“There was nothing in the script about the gun being discharged by defendant Baldwin or by any other person,” it says.
In a news conference on Wednesday, her lawyer Gloria Allred described the behaviour of Mr Baldwin and the film’s producers as “reckless”, as she accused them of failing to follow safety protocols.
According to court records, Mr Baldwin was handed the weapon by the film’s assistant director who did not know it contained live ammunition and indicated it was unloaded by shouting “cold gun”.
Ms Allred said Mr Baldwin “chose to play Russian roulette when he fired a gun without checking it and without having the armourer do so in his presence”.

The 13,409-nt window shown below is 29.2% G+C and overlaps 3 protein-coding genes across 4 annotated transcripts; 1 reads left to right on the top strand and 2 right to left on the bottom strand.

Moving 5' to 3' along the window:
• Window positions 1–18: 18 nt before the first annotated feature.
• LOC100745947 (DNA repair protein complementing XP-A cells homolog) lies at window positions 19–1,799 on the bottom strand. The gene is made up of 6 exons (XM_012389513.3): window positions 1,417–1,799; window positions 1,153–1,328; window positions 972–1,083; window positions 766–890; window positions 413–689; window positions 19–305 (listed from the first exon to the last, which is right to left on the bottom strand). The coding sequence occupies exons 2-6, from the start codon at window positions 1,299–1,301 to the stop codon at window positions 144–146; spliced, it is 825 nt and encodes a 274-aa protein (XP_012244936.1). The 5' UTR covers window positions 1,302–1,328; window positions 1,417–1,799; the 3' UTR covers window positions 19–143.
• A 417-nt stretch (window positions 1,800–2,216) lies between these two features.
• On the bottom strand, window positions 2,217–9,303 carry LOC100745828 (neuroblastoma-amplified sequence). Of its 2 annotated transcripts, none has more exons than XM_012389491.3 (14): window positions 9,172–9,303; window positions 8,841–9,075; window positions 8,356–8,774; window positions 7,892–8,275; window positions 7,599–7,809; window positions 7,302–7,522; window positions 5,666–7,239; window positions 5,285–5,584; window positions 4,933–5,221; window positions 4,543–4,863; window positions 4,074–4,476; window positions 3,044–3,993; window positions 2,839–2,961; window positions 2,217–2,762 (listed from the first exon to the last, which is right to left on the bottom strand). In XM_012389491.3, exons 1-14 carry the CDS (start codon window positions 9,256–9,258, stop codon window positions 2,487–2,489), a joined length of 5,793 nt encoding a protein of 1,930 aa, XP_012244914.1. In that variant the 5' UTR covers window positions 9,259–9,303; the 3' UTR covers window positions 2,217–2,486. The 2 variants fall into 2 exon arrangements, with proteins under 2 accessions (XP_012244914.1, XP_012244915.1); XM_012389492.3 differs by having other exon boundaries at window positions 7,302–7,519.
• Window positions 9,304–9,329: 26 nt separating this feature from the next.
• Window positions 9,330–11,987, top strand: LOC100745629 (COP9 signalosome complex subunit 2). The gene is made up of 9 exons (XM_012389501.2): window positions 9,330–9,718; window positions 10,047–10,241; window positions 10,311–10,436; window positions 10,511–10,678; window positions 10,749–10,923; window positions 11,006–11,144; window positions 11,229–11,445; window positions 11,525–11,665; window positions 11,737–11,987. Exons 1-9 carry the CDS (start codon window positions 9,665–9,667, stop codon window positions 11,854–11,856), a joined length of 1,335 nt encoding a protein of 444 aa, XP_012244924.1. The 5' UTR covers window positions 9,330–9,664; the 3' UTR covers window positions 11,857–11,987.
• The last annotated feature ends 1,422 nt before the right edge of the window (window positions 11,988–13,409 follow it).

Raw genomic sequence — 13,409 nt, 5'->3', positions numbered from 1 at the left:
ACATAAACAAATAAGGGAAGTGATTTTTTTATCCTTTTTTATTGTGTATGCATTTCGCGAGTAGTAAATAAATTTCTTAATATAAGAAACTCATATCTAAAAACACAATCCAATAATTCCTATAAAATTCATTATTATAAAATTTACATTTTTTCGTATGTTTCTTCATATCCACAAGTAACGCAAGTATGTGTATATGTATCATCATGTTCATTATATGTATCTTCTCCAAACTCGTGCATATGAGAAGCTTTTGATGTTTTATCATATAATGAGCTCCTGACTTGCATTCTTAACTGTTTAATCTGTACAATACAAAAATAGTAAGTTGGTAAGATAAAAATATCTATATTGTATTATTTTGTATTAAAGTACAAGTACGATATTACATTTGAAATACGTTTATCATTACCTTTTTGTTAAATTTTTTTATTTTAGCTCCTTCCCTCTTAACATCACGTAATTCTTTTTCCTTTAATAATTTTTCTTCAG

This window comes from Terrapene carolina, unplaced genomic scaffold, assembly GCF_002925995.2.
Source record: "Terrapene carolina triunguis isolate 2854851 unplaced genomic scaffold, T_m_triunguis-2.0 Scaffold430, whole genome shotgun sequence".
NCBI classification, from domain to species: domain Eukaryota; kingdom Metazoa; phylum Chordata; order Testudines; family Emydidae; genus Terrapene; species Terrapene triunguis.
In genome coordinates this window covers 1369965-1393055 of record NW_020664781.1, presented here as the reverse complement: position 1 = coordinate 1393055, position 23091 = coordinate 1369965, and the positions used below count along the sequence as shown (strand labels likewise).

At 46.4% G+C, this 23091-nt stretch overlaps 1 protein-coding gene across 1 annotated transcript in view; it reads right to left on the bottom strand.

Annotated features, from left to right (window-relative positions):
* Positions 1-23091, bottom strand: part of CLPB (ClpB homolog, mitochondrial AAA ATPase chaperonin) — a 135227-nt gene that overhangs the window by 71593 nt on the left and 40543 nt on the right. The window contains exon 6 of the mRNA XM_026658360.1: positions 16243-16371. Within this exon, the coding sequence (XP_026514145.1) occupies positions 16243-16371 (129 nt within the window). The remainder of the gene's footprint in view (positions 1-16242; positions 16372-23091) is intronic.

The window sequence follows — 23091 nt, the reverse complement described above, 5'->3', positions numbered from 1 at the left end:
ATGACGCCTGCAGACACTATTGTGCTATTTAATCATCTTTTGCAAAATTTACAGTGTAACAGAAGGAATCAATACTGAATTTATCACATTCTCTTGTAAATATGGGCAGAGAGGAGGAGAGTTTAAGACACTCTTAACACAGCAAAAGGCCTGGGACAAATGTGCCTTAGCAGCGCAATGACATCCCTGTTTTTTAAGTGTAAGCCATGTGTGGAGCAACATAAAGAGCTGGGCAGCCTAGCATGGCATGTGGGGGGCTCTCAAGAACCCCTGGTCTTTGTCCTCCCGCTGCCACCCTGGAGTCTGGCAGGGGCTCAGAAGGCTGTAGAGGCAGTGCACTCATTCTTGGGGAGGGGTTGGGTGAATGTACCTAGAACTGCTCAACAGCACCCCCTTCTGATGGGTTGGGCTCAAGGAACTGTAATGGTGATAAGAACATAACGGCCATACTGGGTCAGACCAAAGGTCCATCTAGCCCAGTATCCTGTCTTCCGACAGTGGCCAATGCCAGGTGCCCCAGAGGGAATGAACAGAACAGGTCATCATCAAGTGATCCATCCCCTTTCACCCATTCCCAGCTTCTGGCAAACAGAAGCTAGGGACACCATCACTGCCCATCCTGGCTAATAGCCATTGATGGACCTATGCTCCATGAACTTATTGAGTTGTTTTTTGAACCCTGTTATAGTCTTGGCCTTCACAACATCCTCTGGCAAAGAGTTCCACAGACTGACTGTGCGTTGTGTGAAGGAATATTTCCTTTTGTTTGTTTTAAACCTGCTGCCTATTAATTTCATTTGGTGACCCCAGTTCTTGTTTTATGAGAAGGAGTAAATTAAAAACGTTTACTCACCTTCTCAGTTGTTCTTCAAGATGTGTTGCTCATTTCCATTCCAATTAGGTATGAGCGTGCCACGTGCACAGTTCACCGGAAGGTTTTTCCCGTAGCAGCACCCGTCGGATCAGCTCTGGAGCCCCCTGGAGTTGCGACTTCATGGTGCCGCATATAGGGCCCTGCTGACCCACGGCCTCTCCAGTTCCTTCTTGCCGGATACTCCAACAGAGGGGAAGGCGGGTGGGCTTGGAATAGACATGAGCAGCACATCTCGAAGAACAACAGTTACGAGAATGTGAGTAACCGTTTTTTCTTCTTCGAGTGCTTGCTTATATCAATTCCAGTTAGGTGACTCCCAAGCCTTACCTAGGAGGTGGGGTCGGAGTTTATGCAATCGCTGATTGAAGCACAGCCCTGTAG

She added that a range of safety failures meant that it was “a case where injury or death was much more than just a possibility — it was a likely result”.
Ms Mitchell was standing less than 4ft (1.2m) away from Mr Baldwin when the weapon was discharged, according to the lawsuit.
“I relive the shooting and the sound of the explosion from the gun over and over again,” she told reporters.
Her lawsuit is claiming assault, intentional infliction of emotional distress, and deliberate infliction of harm, and is requesting unspecified damages.
It is the second to be filed over the incident, after the set’s head electrician began legal action earlier this month.
The film’s armourer, who was responsible for the guns and ammunition on set, has said she does not know how a live round came to be in the weapon.